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  5. #8205
    Chairman of the bored Maister's avatar
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    Show of hands, who thinks the Smoot Hawley Tariff Act was good for the US (or for that matter the world) economy? Anyone have statistics on how many jobs were saved or how much our economy grew as a result of the Act?
    People will miss that it once meant something to be Southern or Midwestern. It doesn't mean much now, except for the climate. The question, “Where are you from?” doesn't lead to anything odd or interesting. They live somewhere near a Gap store, and what else do you need to know? - Garrison Keillor

  6. #8206
    Cyburbian
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    Quote Originally posted by mendelman View post
    No armed teachers, staff or administrators in schools.

    It's a fictional panacea that really won't, in my opinion, decrease a threat's potential level of harm.

    How many burglars enter buildings where the security guard is stationed? Do we have armed roving bands of adults constantly circulating and positioned at every point of a school building?

    Think about every teacher/staff/administrator you know/have known. How many of them would you want armed with a loaded gun? How many would want that responsibility?

    This 'arm the teachers' suggestion is a red herring. We need to safely secure the kids in place once something starts and/or work to prevent the threat from ever developing.
    More than that... I just think about how much training law enforcement and military personnel go through to learn how to respond to situations like this. Is it really practical to think that a few classes and some occasional training can prepare a teacher to respond appropriately without putting themselves or other bystanders at risk in a mass shooting situation? It is a highly stressful environment and there are a ton of things you have to be aware of if you're going to engage in firing at someone with LOTS of people around. It creates a lot of liability.

  7. #8207
    Cyburbian Raf's avatar
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    Quote Originally posted by Maister View post
    Show of hands, who thinks the Smoot Hawley Tariff Act was good for the US (or for that matter the world) economy? Anyone have statistics on how many jobs were saved or how much our economy grew as a result of the Act?
    Answer:
    No Signature Required

  8. #8208
    Cyburbian michaelskis's avatar
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    Quote Originally posted by mendelman View post
    No armed teachers, staff or administrators in schools.

    It's a fictional panacea that really won't, in my opinion, decrease a threat's potential level of harm.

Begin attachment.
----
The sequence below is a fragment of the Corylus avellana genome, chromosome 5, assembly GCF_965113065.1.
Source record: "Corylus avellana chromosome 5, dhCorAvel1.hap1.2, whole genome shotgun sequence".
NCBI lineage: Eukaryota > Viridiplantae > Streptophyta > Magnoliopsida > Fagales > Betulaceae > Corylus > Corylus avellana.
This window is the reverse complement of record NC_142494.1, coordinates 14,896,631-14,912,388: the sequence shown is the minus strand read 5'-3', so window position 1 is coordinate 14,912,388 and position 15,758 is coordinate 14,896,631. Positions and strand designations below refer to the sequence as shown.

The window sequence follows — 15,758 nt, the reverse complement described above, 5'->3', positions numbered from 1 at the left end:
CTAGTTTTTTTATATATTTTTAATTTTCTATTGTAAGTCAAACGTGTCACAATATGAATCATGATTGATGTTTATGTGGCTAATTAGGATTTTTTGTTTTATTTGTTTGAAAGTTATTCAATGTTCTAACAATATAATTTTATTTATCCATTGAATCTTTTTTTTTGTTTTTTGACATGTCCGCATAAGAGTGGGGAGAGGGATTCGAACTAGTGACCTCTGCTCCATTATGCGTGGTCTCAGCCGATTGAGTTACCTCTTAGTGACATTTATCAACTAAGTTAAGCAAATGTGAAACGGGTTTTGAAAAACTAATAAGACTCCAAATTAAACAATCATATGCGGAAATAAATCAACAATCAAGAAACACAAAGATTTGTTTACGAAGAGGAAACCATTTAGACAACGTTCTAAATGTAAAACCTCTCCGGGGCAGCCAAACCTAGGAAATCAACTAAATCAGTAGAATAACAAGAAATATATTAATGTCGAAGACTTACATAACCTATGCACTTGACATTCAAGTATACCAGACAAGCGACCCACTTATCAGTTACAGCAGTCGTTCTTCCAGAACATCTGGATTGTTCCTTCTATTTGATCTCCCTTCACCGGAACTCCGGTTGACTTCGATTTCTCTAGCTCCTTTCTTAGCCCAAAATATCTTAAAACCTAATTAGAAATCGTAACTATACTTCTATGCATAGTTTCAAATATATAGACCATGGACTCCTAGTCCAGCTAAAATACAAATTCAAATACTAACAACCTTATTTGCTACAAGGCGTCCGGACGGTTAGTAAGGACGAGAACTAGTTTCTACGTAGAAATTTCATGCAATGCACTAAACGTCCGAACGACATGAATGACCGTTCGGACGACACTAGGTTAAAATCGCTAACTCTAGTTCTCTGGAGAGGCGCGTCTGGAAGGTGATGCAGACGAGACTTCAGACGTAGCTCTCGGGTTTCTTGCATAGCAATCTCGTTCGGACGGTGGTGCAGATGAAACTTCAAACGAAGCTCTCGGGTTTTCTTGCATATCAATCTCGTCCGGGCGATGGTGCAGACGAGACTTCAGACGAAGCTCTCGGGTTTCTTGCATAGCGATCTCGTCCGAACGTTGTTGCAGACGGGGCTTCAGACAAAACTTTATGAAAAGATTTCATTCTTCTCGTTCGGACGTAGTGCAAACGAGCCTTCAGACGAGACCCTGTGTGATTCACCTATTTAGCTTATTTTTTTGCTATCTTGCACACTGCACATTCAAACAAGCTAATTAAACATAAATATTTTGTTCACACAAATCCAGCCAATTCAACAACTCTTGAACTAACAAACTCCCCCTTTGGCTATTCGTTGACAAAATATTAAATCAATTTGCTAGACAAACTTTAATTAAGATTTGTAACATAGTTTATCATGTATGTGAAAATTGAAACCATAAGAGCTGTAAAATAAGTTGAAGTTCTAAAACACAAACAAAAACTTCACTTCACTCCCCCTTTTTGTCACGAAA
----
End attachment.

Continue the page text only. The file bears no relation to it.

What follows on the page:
How many burglars enter buildings where the security guard is stationed? Do we have armed roving bands of adults constantly circulating and positioned at every point of a school building?

    Think about every teacher/staff/administrator you know/have known. How many of them would you want armed with a loaded gun? How many would want that responsibility?

    This 'arm the teachers' suggestion is a red herring. We need to safely secure the kids in place once something starts and/or work to prevent the threat from ever developing.
    Yea... um. How has that approach worked so far? How many kids are being killed in these "Gun Free Zones"?

    I would agree IF (and yes, that is a big if) we were able to safely secure the kids in place. Unfortunately, we haven't and I don't think we will. We have issues with the schools here putting in bidirectional radio repeaters to allow police and fire to communicate inside the school to those outside. There are tons of devices that were invented after Sandy Hook. How many of them were installed? The other day I walked my middle son to his class room just to see what would happen. There was a gun free zone sticker on the door, but no one there to actually enforce it. I did not check into the office but walked with him down the hall. The doors all have very basic and flimsy handles and locks that would not be difficult to kick in. No one said anything to me at all. I did the same thing at my oldest's school but they had newer metal doors that actually looked less secure than the wood doors at my middle son's school.

    The stupid stickers on the doors are not going to keep the guns out of the schools or other buildings. If schools are going to be a gun free zone, then districts need to find a way to pay for a guard at a primary entrance and a metal detector. If we want these places to be as safe as airports and court houses, we need to do what it takes to really make a difference. Until then give the teachers the choice if they want to go through advanced training and background checks to carry a concealed weapon.

    So back to the question... if you don't want to allow teachers who have gone through additional training and background checks to carry a concealed weapon in class, please share with us your genius plan to keep our students safe. You all seem super passionate about keeping guns out of the hands of those who you trust with your child's lives, so tell me and the rest of the world exactly what they need to do to protect the lives of our kids if you won't let them be armed. You don't have problems with famous people, politicians, wealthy people, and other people having armed body guards. Some of these people have almost zero training but I am sure that is beyond the point.